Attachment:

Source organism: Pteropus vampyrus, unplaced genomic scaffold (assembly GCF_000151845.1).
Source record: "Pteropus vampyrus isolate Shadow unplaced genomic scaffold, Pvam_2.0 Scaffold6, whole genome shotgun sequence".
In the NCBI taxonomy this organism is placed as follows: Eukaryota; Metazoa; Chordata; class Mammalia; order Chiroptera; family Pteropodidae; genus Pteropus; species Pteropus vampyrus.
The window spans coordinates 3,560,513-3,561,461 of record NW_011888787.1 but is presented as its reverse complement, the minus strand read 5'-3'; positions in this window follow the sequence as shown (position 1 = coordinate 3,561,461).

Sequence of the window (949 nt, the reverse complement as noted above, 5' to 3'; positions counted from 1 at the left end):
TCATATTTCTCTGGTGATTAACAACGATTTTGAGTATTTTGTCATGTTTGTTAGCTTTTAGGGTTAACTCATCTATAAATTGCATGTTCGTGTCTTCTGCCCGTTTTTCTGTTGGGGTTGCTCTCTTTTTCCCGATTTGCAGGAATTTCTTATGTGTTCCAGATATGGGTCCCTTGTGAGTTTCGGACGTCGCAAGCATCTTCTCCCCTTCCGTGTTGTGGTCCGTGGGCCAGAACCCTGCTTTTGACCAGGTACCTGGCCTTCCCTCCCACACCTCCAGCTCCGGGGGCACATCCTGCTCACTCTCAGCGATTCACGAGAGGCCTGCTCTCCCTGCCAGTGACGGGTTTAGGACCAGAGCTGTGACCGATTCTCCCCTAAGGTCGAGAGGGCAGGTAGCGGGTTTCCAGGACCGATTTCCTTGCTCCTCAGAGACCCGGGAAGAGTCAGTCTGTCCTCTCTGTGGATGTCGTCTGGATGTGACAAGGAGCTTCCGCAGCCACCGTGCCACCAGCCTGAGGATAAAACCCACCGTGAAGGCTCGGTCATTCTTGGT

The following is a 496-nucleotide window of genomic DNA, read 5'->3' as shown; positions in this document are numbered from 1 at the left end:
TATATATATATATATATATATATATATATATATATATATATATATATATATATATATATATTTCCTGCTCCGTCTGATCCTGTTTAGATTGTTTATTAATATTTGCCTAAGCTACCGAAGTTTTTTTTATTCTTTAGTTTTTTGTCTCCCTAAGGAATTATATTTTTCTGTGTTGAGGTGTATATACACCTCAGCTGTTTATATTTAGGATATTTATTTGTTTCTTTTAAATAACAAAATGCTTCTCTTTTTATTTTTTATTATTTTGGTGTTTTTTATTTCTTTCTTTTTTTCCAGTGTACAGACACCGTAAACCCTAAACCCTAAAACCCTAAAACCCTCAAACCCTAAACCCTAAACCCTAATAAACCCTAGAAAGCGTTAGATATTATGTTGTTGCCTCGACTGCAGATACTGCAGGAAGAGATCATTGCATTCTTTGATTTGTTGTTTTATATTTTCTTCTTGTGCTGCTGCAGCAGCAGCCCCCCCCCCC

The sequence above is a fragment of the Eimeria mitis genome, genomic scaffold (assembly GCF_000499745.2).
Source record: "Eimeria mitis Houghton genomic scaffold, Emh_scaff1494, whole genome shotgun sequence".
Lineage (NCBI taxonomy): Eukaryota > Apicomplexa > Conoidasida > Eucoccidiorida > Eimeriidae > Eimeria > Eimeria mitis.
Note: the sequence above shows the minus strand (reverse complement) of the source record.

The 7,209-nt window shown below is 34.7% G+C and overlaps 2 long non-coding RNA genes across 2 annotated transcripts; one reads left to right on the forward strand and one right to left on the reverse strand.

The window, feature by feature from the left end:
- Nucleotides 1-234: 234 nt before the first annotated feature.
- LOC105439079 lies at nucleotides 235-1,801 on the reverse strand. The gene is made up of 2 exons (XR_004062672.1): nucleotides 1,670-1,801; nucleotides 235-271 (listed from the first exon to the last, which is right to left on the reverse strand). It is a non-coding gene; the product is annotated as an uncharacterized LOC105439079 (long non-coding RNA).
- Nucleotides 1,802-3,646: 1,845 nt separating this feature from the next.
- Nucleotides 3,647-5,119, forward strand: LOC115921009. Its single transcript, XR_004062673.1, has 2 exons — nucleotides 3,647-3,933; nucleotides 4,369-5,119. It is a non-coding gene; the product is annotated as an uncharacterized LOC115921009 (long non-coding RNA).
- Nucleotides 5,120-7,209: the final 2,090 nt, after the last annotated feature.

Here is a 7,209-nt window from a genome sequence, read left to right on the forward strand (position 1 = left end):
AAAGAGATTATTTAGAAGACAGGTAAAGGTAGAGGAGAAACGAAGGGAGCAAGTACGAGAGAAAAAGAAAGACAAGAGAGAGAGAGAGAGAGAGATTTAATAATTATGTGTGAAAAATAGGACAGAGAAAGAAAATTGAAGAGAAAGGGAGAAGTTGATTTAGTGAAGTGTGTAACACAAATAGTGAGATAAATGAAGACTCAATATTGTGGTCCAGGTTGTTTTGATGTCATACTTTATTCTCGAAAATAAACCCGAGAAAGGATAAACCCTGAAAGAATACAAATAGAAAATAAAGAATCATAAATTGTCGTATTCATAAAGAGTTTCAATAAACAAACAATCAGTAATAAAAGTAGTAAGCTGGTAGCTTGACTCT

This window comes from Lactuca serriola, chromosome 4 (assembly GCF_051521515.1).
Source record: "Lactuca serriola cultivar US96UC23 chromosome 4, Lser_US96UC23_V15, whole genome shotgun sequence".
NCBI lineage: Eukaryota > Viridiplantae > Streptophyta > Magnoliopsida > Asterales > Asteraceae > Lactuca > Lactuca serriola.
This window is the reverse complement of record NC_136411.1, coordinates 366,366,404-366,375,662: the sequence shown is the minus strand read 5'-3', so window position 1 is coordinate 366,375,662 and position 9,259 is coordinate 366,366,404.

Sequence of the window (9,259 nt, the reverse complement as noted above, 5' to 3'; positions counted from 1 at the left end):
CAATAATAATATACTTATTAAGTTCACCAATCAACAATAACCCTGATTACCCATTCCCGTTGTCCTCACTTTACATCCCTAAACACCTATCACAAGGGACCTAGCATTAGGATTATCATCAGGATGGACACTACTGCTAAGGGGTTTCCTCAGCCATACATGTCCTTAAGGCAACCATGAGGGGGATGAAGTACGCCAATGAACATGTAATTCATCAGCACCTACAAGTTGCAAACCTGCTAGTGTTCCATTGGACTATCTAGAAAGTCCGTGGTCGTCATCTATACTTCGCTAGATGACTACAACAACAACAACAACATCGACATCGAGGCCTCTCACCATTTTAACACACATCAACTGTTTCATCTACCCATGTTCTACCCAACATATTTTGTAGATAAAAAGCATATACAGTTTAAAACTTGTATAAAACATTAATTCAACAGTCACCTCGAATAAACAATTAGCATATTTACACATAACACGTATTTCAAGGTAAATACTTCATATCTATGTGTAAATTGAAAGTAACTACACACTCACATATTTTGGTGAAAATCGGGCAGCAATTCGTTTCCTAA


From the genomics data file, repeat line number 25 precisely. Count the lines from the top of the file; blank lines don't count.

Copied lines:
This window is the reverse complement of record NC_136411.1, coordinates 366,366,404-366,375,662: the sequence shown is the minus strand read 5'-3', so window position 1 is coordinate 366,375,662 and position 9,259 is coordinate 366,366,404.